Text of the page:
This is the first opportunity to consider standardization: if structural differences affect the ability to compare a record in one data set to records in another data set, then applying some standards to normalize the data across the data sets will remove that barrier. More on structural standardization in my next post.

By David Loshin

One of the most frequently-performed activities associated with customer data is searching - given a customer's name (and perhaps some other information), looking that customer's records up in databases. And this leads to an enduring challenge for data quality management, which supports finding the right data through record matching, especially when you don't have all the data values, or if the values are incorrect.

When applications allow free-formed text to be inserted into data elements with ill-defined semantics, there is the risk that the values stored may not completely observe the expected data quality rules.

As an example, many customer service representatives may expect that if a customer calls the company, there will be a record in the customer database for that customer. If for some reason, though, the customer's name is not entered exactly the same way as presented during a lookup, there is a chance that the record won't be found. This happens a lot with me, since I go by my middle name, "David," and often people will shorten that to "Dave" when entering data, so when I give my name as "David" the search fails when there is no exact match.

The same scenario takes place when the customer herself does not recall the data used to create the electronic persona - in fact, how many times have you created a new online account when you couldn't remember your user id? Also, it is important to recognize that although we think in terms of interactive lookups of individual data, a huge amount of record matching is performed as bulk operations, such as mail merges, merging data during corporate acquisitions, eligibility validation, claims processing, and many other examples.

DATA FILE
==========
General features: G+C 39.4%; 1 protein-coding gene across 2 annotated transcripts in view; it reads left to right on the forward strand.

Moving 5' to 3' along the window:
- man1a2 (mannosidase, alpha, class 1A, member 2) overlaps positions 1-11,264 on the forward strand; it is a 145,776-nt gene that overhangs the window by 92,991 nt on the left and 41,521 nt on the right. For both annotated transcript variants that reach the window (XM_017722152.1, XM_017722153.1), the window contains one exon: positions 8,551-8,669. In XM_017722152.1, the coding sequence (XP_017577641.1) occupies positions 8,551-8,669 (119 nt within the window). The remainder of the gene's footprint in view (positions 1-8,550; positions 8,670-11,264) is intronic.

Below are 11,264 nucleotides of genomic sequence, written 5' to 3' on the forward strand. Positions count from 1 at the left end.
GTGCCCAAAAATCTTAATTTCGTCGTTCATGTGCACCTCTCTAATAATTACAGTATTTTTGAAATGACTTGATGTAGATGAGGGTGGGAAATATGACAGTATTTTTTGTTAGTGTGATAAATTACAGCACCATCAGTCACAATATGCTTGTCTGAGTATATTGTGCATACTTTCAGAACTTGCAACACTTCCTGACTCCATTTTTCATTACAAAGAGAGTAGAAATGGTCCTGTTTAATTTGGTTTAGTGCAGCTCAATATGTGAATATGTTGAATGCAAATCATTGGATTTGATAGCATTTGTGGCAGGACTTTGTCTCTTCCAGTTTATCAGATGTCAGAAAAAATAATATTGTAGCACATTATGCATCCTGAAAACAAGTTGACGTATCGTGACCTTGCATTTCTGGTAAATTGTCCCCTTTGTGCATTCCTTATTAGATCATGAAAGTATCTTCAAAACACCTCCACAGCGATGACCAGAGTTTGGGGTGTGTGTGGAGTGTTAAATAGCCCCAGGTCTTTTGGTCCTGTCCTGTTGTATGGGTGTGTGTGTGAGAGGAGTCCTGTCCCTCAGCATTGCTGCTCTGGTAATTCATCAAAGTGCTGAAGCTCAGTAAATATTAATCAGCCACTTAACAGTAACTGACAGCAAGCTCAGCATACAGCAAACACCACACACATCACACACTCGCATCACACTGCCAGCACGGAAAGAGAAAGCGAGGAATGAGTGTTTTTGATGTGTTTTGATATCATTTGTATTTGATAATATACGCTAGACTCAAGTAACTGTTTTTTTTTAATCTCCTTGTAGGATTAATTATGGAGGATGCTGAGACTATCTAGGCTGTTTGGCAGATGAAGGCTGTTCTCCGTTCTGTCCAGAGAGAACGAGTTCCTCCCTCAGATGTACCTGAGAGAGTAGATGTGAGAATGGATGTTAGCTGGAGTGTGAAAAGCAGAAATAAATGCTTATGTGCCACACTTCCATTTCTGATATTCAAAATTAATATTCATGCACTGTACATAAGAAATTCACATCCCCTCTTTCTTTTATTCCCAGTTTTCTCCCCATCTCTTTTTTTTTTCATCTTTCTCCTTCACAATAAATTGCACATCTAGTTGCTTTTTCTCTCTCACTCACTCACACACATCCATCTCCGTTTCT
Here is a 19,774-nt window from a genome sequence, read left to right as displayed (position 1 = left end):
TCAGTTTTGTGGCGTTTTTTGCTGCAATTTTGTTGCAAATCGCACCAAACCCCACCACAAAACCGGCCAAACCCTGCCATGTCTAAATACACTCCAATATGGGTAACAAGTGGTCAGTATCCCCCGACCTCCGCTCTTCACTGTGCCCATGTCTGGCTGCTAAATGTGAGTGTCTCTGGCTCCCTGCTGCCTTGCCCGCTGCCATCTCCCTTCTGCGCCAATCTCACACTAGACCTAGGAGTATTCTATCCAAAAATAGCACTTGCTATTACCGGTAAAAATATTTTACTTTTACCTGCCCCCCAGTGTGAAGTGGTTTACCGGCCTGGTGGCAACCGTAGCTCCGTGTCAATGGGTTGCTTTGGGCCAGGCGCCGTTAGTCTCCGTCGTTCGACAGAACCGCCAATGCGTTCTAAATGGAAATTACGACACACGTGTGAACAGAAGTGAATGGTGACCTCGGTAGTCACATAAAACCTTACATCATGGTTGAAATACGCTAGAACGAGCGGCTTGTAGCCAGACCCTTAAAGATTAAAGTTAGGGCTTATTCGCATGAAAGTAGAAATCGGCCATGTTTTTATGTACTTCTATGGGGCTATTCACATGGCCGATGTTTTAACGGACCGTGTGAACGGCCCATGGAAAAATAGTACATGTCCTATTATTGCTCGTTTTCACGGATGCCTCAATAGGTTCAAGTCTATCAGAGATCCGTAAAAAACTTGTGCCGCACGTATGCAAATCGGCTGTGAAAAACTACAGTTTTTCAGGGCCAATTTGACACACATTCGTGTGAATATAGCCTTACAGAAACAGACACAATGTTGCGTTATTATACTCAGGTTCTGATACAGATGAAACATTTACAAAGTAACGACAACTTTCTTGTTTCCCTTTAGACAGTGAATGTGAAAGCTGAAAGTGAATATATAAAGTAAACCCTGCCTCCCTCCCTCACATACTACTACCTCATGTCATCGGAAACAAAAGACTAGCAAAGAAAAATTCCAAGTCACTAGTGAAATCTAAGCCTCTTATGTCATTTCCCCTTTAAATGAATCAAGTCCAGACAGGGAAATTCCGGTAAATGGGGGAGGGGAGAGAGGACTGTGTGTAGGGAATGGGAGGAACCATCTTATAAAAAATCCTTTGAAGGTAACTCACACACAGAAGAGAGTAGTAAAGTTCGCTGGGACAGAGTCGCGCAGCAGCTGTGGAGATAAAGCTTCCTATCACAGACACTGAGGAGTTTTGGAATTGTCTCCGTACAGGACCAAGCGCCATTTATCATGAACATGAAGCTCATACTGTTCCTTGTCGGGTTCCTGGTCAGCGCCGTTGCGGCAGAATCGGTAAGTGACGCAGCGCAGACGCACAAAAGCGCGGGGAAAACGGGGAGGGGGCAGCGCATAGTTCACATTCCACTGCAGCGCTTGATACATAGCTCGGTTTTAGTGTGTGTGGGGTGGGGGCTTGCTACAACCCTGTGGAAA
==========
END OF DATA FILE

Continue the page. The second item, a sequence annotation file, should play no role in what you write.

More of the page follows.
It is relatively easy to find a record when you have all the right data. As long as the values used for search criteria are available and exactly match the ones used in the database, the application will find the record. The big differentiator, though, is the ability to find those records even when some of the values are missing, or vary somewhat from the system of record. In the next few postings we'll dive a bit deeper into the types of variations and then some approaches used to address those variations.

By Joseph Vertido

For many, the concepts of data integration and data quality are separate and have no commonality. But in reality, when you combine them - they create a partnership that excels. Where data quality leaves off, data integration begins, and vice versa. A new product - Contact Zone - fuses these two concepts together into one revolutionary solution for where data integration and data quality converge.

Data integration tools simplify data migration and data warehousing procedures - both of which are concerned with the issue of data management, i.e. keeping data organized. Data quality, on the other hand, is concerned primarily with an understanding of the nature, and validity of the contents of the actual data, i.e. keeping data clean. Maintaining an organized database is not the same as keeping it clean - they are two different approaches to handling data - but they can be combined, or should they?